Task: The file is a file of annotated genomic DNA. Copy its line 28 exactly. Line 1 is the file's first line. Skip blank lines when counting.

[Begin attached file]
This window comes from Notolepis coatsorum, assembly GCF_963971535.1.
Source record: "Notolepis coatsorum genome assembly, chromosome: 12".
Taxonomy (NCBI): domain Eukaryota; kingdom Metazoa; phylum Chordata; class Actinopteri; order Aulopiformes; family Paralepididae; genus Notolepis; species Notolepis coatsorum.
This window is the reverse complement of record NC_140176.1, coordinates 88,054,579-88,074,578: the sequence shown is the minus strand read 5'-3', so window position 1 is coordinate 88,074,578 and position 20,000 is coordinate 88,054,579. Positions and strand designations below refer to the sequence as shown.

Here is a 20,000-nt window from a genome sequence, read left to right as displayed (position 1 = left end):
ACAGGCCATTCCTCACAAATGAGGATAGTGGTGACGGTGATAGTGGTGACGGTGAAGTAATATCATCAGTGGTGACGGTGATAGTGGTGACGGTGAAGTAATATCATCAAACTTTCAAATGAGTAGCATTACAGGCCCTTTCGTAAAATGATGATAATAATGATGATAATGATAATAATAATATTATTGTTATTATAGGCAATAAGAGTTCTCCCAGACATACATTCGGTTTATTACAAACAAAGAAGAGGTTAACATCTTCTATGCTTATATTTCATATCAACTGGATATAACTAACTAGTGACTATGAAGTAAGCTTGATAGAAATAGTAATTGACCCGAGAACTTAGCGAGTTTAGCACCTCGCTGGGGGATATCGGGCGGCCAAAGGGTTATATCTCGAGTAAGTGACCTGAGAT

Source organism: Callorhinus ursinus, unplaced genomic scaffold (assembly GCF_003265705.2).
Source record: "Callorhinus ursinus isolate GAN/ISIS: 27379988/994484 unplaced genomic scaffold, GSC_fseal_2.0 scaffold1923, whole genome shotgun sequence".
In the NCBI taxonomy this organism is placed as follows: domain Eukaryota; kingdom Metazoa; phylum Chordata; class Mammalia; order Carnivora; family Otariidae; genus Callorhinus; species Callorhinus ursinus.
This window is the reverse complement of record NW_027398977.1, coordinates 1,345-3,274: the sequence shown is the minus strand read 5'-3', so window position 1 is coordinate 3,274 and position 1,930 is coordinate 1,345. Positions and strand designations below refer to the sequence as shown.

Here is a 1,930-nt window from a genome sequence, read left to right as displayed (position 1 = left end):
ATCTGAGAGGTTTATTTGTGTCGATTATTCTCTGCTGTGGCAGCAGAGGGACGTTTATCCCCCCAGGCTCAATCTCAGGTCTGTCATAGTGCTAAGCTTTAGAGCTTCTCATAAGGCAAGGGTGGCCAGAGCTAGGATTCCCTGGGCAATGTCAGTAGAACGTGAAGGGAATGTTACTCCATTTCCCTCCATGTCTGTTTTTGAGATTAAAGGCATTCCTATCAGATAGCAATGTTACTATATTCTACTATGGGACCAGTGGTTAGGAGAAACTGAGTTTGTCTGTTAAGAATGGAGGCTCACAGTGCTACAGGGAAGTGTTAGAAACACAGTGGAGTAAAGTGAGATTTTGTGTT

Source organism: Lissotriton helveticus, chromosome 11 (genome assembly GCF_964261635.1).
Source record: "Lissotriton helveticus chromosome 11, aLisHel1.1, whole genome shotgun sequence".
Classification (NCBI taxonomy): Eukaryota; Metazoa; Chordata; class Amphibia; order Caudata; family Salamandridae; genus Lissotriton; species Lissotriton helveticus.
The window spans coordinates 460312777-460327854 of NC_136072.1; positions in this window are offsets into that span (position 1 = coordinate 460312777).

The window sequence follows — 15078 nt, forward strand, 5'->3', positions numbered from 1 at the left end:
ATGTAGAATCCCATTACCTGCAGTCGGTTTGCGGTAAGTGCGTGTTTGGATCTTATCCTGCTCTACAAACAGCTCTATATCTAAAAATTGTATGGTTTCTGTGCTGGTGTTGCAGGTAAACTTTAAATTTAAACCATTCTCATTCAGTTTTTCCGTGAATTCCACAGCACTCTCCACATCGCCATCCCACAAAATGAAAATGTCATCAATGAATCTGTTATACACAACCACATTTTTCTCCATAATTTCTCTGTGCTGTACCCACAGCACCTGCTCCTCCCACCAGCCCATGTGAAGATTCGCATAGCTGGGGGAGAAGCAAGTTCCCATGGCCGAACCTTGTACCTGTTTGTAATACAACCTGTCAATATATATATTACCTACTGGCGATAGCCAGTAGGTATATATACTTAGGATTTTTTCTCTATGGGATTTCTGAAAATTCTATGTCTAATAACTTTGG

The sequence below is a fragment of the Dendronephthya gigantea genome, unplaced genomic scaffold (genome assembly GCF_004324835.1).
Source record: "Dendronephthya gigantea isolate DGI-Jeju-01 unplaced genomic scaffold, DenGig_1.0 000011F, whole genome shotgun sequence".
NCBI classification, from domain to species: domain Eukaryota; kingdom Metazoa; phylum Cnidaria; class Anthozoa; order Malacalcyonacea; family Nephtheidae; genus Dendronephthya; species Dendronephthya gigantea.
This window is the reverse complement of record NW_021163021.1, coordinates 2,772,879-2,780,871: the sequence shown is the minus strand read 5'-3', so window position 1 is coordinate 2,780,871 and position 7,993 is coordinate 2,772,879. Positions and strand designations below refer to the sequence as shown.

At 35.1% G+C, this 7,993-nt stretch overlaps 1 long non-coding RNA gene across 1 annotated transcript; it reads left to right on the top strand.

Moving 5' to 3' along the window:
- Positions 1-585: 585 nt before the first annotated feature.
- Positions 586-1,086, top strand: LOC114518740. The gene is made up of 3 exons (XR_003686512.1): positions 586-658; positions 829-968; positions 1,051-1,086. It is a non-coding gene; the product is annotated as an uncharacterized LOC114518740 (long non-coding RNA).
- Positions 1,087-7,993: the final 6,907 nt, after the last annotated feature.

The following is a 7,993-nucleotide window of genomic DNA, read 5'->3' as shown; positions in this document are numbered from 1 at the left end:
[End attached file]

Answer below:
The following is a 7,993-nucleotide window of genomic DNA, read 5'->3' as shown; positions in this document are numbered from 1 at the left end: